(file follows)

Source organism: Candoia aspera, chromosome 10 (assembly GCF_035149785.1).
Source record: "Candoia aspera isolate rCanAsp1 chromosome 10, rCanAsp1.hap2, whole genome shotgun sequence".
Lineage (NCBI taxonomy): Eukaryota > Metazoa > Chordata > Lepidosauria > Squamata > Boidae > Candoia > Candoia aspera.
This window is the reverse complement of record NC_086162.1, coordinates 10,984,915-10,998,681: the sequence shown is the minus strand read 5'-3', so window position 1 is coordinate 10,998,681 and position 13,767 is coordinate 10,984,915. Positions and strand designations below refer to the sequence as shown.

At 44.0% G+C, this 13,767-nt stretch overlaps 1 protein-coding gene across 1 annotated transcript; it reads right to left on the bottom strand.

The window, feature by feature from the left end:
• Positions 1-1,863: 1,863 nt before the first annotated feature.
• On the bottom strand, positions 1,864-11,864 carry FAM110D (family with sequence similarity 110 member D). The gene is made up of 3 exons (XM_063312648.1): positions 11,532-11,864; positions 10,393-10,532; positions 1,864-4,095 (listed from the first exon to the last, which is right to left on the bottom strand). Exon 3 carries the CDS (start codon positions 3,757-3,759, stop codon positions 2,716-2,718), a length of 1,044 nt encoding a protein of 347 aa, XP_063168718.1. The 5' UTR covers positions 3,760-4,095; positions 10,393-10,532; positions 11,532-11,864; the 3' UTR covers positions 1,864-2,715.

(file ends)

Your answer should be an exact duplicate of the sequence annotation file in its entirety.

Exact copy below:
Source organism: Candoia aspera, chromosome 10 (assembly GCF_035149785.1).
Source record: "Candoia aspera isolate rCanAsp1 chromosome 10, rCanAsp1.hap2, whole genome shotgun sequence".
Lineage (NCBI taxonomy): Eukaryota > Metazoa > Chordata > Lepidosauria > Squamata > Boidae > Candoia > Candoia aspera.
This window is the reverse complement of record NC_086162.1, coordinates 10,984,915-10,998,681: the sequence shown is the minus strand read 5'-3', so window position 1 is coordinate 10,998,681 and position 13,767 is coordinate 10,984,915. Positions and strand designations below refer to the sequence as shown.

At 44.0% G+C, this 13,767-nt stretch overlaps 1 protein-coding gene across 1 annotated transcript; it reads right to left on the bottom strand.

The window, feature by feature from the left end:
• Positions 1-1,863: 1,863 nt before the first annotated feature.
• On the bottom strand, positions 1,864-11,864 carry FAM110D (family with sequence similarity 110 member D). The gene is made up of 3 exons (XM_063312648.1): positions 11,532-11,864; positions 10,393-10,532; positions 1,864-4,095 (listed from the first exon to the last, which is right to left on the bottom strand). Exon 3 carries the CDS (start codon positions 3,757-3,759, stop codon positions 2,716-2,718), a length of 1,044 nt encoding a protein of 347 aa, XP_063168718.1. The 5' UTR covers positions 3,760-4,095; positions 10,393-10,532; positions 11,532-11,864; the 3' UTR covers positions 1,864-2,715.